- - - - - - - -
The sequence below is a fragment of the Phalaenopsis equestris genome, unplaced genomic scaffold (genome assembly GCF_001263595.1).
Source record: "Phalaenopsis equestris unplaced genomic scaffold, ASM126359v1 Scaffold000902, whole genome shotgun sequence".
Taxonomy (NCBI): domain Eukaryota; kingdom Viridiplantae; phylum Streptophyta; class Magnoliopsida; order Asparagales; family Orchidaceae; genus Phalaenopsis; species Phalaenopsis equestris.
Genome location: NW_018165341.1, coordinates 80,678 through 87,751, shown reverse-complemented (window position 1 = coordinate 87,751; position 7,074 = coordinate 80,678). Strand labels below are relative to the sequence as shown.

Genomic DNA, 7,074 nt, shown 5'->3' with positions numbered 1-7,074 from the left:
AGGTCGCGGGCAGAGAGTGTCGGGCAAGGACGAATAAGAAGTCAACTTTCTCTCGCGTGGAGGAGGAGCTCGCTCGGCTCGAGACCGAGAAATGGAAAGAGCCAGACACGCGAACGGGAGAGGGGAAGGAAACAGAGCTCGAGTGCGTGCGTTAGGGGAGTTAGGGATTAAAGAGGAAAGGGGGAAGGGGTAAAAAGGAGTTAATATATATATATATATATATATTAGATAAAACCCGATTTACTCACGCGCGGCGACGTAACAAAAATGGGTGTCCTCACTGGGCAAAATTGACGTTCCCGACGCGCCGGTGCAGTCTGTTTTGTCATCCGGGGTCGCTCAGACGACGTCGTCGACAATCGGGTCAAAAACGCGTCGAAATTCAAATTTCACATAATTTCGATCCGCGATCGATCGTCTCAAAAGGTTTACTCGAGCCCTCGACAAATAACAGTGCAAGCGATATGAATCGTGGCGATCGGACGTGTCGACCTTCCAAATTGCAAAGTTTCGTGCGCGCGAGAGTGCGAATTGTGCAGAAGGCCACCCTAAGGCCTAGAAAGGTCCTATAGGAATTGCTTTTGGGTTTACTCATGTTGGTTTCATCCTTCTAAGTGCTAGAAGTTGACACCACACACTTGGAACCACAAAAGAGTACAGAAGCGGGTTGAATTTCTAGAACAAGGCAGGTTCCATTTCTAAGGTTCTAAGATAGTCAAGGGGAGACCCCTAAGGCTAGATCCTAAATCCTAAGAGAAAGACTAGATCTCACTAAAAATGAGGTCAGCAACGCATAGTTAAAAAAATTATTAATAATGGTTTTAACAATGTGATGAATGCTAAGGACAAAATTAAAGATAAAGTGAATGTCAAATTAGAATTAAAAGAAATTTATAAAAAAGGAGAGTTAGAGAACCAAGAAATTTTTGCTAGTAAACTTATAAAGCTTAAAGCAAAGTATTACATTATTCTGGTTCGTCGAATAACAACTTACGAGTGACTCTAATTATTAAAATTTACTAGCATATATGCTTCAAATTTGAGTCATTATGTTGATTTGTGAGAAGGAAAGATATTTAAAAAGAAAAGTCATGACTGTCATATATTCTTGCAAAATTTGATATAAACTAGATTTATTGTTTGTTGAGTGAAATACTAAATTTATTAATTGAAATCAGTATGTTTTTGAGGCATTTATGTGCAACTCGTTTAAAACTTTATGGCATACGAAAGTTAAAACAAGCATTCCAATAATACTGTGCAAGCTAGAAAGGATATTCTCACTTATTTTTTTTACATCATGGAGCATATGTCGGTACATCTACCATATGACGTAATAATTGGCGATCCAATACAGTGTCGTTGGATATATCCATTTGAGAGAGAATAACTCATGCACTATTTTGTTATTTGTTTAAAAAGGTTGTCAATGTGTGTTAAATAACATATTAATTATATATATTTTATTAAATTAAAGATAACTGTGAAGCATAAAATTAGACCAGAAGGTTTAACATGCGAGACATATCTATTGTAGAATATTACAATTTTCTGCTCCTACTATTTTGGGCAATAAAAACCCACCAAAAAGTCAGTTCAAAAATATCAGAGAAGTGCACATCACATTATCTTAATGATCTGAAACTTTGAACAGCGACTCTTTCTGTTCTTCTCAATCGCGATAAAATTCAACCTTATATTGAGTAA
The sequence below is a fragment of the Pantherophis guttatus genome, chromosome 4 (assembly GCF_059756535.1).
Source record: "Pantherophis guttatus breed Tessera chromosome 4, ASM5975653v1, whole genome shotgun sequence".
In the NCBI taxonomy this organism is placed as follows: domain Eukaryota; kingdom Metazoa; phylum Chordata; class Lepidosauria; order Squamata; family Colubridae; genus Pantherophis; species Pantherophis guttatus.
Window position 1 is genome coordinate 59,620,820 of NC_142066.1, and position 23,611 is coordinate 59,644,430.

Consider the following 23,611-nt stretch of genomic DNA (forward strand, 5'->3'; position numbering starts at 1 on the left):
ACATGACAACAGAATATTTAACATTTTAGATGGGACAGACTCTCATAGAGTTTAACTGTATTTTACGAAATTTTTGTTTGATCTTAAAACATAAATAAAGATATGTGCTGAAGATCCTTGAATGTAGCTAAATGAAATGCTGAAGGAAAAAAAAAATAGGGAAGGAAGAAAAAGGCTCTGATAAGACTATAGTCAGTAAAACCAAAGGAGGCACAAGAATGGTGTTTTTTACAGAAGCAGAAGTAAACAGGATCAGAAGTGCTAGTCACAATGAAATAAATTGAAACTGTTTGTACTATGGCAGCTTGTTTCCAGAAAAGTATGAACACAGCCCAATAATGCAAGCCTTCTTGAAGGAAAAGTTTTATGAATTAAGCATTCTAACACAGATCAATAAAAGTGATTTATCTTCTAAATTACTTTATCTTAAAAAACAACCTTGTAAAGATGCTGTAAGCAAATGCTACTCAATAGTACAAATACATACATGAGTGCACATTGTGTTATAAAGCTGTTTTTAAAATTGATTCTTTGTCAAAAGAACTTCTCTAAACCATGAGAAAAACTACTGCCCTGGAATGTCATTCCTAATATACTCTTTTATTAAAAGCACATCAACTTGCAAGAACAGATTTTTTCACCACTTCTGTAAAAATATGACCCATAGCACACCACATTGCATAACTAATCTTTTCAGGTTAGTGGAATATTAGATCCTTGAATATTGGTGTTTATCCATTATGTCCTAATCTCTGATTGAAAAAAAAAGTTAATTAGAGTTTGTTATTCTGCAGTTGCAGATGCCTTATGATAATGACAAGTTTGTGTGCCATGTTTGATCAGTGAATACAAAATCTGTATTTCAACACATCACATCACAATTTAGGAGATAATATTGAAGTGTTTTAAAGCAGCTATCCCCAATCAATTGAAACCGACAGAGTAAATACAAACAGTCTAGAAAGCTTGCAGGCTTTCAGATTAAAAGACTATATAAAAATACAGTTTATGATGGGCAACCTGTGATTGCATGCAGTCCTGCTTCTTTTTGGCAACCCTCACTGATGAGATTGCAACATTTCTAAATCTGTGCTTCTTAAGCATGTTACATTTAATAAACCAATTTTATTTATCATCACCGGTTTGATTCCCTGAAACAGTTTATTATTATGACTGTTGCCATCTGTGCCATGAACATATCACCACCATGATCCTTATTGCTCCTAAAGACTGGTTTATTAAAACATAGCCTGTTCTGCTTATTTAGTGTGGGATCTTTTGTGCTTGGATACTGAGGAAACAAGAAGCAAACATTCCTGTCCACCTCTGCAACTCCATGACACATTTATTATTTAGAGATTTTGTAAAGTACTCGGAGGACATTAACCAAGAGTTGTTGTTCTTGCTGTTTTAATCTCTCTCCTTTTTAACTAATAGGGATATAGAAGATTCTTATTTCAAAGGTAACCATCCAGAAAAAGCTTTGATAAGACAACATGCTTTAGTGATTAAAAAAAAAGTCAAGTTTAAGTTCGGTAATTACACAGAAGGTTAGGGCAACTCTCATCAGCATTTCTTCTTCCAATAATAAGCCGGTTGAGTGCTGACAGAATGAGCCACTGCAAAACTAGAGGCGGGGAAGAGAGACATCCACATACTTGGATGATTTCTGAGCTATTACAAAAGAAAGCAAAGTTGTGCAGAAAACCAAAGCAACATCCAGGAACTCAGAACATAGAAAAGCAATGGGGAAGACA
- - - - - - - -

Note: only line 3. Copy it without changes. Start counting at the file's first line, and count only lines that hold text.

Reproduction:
Taxonomy (NCBI): domain Eukaryota; kingdom Viridiplantae; phylum Streptophyta; class Magnoliopsida; order Asparagales; family Orchidaceae; genus Phalaenopsis; species Phalaenopsis equestris.